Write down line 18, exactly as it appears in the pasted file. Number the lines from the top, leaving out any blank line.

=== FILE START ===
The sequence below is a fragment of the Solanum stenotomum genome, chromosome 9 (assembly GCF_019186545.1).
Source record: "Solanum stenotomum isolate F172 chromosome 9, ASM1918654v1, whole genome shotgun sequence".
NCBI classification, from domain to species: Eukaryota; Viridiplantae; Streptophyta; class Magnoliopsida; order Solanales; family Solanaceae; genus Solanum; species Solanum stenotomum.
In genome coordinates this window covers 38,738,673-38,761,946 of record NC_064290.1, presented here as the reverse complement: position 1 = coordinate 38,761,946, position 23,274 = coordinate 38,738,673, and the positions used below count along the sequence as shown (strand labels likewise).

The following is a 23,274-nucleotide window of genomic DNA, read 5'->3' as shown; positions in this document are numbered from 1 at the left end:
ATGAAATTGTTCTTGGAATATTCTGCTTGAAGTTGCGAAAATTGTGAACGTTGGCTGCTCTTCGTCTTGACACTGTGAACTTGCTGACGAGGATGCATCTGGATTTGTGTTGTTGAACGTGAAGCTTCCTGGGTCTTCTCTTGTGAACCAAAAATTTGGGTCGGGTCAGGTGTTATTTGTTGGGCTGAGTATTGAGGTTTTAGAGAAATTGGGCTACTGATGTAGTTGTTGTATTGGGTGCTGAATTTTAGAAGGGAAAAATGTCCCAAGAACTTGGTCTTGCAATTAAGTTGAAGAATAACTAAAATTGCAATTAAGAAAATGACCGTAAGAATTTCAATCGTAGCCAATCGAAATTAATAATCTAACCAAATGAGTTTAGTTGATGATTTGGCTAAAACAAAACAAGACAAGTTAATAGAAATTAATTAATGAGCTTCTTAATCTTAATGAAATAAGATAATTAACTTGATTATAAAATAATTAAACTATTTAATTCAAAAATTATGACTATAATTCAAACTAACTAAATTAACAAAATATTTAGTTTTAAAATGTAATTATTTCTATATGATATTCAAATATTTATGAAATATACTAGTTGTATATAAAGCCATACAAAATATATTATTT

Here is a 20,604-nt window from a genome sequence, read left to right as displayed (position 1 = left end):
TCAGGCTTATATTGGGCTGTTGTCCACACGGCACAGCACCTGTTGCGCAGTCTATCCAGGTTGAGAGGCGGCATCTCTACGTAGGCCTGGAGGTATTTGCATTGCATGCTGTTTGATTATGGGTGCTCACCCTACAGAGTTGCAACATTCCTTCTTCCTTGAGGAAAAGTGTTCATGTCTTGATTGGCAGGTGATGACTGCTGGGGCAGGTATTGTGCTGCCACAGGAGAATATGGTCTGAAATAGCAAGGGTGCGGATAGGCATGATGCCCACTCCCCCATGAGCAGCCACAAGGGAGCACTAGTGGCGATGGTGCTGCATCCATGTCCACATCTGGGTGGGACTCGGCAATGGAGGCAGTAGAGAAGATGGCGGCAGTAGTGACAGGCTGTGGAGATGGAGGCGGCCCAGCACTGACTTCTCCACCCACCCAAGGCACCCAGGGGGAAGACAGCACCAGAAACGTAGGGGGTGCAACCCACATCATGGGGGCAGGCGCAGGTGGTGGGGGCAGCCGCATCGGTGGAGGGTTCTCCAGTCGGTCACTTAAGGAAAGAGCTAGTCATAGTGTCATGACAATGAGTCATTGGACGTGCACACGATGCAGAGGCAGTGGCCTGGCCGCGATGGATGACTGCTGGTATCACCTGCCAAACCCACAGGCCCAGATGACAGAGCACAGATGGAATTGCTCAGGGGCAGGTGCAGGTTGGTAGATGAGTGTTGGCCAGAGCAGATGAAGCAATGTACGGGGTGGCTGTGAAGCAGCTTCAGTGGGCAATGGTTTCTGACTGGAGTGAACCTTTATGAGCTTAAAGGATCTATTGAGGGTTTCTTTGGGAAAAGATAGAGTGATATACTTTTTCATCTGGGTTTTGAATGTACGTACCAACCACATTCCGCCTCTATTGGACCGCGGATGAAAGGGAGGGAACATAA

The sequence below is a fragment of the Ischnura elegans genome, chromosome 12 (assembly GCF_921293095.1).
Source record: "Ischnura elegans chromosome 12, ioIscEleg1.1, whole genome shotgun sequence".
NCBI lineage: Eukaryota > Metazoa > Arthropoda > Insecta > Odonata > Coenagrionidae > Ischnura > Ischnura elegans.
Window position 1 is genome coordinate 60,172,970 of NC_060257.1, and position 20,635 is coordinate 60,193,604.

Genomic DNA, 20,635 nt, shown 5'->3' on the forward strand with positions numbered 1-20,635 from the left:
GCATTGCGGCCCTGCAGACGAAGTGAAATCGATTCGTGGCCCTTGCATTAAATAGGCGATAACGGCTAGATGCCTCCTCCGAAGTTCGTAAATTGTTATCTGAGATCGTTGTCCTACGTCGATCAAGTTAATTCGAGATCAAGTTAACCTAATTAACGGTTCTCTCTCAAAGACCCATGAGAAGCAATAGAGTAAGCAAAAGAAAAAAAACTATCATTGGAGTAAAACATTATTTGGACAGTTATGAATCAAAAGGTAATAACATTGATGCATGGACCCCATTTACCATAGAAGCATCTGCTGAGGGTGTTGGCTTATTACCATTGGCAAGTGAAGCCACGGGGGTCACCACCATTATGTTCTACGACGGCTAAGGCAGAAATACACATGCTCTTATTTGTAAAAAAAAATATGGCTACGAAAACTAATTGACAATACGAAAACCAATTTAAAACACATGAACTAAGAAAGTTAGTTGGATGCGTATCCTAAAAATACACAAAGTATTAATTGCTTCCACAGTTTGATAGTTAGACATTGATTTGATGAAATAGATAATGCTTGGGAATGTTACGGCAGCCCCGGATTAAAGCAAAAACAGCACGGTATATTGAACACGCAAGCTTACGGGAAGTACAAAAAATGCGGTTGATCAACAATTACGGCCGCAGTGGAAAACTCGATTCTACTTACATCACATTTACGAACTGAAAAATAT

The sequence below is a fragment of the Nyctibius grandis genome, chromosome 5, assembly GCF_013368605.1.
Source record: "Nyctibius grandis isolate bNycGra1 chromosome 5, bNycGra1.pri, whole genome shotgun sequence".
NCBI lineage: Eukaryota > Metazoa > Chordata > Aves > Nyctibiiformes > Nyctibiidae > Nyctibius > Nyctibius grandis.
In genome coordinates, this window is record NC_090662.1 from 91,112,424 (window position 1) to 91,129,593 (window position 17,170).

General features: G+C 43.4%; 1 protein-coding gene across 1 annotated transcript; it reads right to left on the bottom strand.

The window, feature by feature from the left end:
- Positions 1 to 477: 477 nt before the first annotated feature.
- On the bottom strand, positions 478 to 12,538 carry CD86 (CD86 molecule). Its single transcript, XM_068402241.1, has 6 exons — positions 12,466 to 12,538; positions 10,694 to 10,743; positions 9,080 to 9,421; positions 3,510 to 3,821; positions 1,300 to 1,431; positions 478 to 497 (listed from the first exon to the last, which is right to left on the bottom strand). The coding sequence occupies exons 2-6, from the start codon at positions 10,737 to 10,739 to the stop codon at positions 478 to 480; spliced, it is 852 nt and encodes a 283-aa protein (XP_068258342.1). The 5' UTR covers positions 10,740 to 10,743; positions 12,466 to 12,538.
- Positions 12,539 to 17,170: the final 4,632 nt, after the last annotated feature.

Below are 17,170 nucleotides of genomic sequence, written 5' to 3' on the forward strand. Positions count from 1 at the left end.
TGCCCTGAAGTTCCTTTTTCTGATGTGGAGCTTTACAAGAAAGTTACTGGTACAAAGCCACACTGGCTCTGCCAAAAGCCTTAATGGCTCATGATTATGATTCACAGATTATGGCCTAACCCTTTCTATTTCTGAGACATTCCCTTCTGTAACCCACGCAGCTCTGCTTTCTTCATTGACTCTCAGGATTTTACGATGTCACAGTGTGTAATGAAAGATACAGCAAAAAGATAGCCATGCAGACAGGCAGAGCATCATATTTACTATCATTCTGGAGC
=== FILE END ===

In genome coordinates, this window is record NC_090662.1 from 91,112,424 (window position 1) to 91,129,593 (window position 17,170).